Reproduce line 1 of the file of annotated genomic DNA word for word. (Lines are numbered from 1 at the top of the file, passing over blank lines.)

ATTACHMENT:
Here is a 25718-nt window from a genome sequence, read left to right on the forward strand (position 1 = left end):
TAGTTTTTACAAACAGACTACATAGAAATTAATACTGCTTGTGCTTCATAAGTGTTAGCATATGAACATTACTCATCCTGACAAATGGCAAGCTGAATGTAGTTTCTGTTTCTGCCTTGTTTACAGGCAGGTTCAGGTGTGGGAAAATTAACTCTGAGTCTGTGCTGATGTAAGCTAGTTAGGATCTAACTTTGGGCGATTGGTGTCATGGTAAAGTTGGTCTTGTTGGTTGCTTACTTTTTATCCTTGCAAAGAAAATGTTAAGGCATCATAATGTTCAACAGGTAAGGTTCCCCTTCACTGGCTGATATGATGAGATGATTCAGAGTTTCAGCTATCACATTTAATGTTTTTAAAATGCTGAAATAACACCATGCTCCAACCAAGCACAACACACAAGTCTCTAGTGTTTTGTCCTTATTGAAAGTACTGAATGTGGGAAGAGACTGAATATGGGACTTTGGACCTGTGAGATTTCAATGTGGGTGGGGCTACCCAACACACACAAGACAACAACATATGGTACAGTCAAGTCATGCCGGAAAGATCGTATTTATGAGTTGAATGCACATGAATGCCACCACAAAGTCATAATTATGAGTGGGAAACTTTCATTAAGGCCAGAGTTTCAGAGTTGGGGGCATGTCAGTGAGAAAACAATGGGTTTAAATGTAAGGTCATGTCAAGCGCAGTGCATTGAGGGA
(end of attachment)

Here is a 25718-nt window from a genome sequence, read left to right on the forward strand (position 1 = left end):